Circe by Madeline Miller: It took Miller 10 years to write her Orange Prize-winning debut novel, The Song of Achilles. Happily, we only had to wait another five for Circe, even more impressive when one considers that the novel’s story covers millennia. Here Miller again invokes the classical world and a massive cast of gods, nymphs, and mortals, but it’s all seen through the knowing eyes of Circe, the sea-witch who captures Odysseus and turns men into monsters. (Kaulie)

America Is Not the Heart by Elaine Castillo: As we enter year two of the Donald Trump presidency, Castillo’s first novel challenges readers to look beyond the headlines to grasp the human dimension of America’s lure to immigrants in this big-hearted family saga about three generations of Filipina women who struggle to reconcile the lives they left behind in the Philippines with the ones they are making for themselves in the American suburbs. (Michael) 

You Think It, I’ll Say It by Curtis Sittenfeld: Is Sittenfeld a serious literary novelist who dabbles in chick lit? Is she a writer of frothy beach reads who happens to have an MFA from Iowa? Do such distinctions still have any meaning in today’s fiction market? Readers can decide for themselves when Sittenfeld publishes her first story collection, after five novels that have ranged from her smash debut Prep to American Wife, her critically acclaimed “fictional biography” of former First Lady Laura Bush. (Michael)

Varina by Charles Frazier: Returning to the setting of his NBA winning Cold Mountain, Frazier taps into the American Civil War, specifically the life of Varina Howell Davis, the teenage bride of Jefferson Davis, president of the Confederacy. In this personal tragedy set in an epic period of American history, Frazier examines how “being on the wrong side of history carries consequences” regardless of one’s personal degree of involvement in the offense.  Something to think about. (Il’ja)

Sharp: The Women Who Made an Art of Having an Opinion by Michelle Dean: You’ve been reading Dean’s reviews and journalism for some time at The Nation, The Guardian, Buzzfeed, The New Yorker, Slate, Salon The New Republic, et alia.  Winner of the 2016 NBCC’s Nona Balakian Citation for Excellence in Reviewing, Dean is debuting her first book with apt timing: Sharp features intertwining depictions of our most important 20th-century female essayists and cultural critics—Susan Sontag, Dorothy Parker, Hannah Arendt, Pauline Kael, Rebecca West, Janet Malcolm, Joan Didion, and others.  A hybrid of biography, literary criticism, and cultural history, Sharp has been praised and starred by PW as “stunning and highly accessible introduction to a group of important writers.” (Sonya)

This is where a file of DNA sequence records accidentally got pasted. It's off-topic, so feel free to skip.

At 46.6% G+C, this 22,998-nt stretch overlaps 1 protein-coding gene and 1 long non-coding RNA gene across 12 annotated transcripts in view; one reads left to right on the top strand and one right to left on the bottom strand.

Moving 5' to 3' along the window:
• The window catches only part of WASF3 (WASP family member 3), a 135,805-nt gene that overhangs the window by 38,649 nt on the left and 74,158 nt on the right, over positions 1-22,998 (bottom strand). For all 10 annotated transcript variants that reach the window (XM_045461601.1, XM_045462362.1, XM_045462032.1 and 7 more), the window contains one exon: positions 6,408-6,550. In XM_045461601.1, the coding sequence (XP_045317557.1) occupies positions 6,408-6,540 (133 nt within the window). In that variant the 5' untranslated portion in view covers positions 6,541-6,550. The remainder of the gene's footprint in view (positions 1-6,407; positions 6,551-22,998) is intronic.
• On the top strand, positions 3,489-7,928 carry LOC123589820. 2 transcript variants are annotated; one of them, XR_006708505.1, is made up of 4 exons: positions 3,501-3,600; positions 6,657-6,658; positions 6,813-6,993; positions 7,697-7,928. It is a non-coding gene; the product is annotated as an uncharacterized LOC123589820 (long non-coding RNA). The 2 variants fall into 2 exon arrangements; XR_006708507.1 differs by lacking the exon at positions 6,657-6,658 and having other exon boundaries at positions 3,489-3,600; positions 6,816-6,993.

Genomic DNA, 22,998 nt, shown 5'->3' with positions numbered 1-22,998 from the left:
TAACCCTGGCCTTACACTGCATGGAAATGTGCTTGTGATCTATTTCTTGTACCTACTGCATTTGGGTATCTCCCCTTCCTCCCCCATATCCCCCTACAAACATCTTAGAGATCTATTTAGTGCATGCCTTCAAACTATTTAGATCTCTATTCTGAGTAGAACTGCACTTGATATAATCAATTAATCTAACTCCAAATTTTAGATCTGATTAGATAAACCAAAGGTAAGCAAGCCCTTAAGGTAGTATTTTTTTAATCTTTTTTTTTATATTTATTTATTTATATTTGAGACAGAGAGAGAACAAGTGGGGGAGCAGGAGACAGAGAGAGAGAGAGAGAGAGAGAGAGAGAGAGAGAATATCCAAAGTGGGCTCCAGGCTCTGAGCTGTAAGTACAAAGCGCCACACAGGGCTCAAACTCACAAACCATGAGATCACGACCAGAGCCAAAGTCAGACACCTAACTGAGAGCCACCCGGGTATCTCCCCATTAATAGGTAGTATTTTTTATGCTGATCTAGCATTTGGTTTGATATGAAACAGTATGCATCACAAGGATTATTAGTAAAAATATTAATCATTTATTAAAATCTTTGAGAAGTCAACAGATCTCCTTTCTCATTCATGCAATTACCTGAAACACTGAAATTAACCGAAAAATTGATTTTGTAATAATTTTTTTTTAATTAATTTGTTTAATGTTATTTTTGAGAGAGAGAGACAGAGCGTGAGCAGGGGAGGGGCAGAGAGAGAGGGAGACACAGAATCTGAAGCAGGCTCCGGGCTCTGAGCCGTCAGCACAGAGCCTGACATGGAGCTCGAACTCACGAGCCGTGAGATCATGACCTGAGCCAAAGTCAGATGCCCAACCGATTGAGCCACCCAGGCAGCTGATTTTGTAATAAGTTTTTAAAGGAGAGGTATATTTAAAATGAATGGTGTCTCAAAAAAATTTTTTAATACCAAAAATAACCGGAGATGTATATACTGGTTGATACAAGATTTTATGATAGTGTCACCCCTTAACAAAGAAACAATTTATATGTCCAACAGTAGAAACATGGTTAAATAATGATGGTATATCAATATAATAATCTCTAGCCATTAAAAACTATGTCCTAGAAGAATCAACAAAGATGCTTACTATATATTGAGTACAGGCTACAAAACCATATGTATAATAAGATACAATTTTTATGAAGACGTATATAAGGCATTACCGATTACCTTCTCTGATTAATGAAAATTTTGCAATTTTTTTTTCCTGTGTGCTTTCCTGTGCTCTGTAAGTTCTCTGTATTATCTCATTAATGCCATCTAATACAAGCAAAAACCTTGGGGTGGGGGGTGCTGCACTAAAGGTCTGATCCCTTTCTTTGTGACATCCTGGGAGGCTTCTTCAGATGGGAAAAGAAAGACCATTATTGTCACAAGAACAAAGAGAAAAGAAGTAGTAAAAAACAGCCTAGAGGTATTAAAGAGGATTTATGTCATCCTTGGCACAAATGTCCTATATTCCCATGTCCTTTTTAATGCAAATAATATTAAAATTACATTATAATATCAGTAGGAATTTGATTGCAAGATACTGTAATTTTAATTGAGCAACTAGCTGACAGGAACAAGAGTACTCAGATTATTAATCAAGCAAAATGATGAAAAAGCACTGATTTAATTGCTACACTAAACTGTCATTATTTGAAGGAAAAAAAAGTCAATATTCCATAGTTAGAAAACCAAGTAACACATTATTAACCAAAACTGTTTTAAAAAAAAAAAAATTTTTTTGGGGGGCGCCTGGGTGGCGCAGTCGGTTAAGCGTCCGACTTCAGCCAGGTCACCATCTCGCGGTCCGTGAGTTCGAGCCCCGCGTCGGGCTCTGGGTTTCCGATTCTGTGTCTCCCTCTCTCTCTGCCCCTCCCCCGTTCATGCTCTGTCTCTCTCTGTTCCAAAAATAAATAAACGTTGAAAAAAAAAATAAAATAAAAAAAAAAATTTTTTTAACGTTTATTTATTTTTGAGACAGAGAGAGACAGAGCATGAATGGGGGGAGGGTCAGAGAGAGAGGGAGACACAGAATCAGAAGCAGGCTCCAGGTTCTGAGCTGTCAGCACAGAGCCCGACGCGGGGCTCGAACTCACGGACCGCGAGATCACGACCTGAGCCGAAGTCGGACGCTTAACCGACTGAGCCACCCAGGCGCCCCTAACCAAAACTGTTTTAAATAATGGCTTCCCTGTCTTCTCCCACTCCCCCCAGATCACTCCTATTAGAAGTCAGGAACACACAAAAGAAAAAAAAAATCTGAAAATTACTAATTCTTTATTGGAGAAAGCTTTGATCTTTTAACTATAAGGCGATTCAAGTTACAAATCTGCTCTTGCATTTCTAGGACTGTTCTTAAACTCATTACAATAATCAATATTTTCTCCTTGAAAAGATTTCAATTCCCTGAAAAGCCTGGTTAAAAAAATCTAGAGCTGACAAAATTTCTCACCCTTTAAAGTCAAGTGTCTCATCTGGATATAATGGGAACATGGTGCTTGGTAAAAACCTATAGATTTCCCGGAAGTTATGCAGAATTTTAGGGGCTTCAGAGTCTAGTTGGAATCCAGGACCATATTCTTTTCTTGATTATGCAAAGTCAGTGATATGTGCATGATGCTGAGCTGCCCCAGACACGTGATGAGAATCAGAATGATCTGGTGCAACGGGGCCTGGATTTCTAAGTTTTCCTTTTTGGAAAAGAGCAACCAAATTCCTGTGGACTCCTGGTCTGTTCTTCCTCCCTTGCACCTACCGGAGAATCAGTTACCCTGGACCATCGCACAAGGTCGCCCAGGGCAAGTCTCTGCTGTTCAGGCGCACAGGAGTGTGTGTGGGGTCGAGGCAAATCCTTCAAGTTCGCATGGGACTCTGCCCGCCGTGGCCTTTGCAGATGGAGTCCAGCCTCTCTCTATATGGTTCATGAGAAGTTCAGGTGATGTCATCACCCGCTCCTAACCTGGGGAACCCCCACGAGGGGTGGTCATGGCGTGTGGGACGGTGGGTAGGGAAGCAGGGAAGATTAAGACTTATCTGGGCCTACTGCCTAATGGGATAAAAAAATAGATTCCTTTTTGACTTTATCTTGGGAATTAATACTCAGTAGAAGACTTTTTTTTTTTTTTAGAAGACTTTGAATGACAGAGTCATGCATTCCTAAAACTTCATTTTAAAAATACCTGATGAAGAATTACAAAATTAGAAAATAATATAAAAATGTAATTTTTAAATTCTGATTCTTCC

How to Write an Autobiographical Novel by Alexander Chee: In addition to receiving a starred review—and being named a Top 10 Essay Collection of Spring 2018—by Publishers Weekly, Chee’s essay collection explores a myriad of topics that include identity, the AIDS crisis, Trump, tarot, bookselling, art, activism, and more. Ocean Vuong described the book as “life’s wisdom—its hurts, joys and redemptions—salvaged from a great fire.”  (Zoë)

Disoriental by Négar Djavadi (translated by Tina Kover): From the waiting room of a French fertility clinic, a young woman revisits the stories of generations of her Iranian ancestors culminating in her parents, who brought her to France when she was 10. This French hit, published in English by Europa Editions, is called “a rich, irreverent, kaleidoscopic novel of real originality and power” by Alexander Maksik. (Lydia)

Heads of the Colored People by Nafissa Thompson-Spires: A debut collection of stories exploring black identity and middle-class life in so-called “post-racial” America, with storylines ranging from gun violence and depression to lighter matters like a passive-aggressive fight between the mothers of school kids. George Saunders called these stories “vivid, fast, funny, way-smart, and verbally inventive.” (Lydia)

 

Black Swans by Eve Babitz: Until last year, Babitz was an obscure writer who chronicled hedonistic Los Angeles in the 1960s and 1970s. And then Counterpoint and NYRB Classics began reissuing her memoirs and autofiction, and word of Babitz’s unique voice began to spread. In The New Yorker, Jia Tolentino wrote, “On the page, Babitz is pure pleasure—a perpetual-motion machine of no-stakes elation and champagne fizz.” Novelist Catie Disabato asserts that Babitz “isn’t the famous men she fucked or the photographs she posed in. She is the five books of memoir and fiction she left behind for young women, freshly moved to Los Angeles, to find.” Black Swans is the latest in these recent reissues. Published in 1993, these stories/essays cover everything from the AIDS crisis to learning to tango. And, of course, the Chateau Marmont. (Edan)

Look Alive Out There by Sloane Crosley: Crosley, author of the New York Times bestselling essay collection I Was Told There’d Be Cake, returns with a new collection of essays. Ten years removed from her debut, Crosley takes on issues ranging from the pressures of fertility, to swingers, to confronting her own fame. Look Alive promises to be a worthwhile follow-up to Crosley’s 2011 collection How Did You Get This Number?. (Ismail)

The Only Story by Julian Barnes: Give this to Barnes: the Man Booker laureate’s not afraid of difficult premises. In his 13th novel, a college student named Paul spends a lazy summer at a tennis club, where he meets a middle-aged woman with two daughters around his age. Soon enough, the two are having an affair, and a flash-forward to a much-older Paul makes clear it upended their lives. (Thom)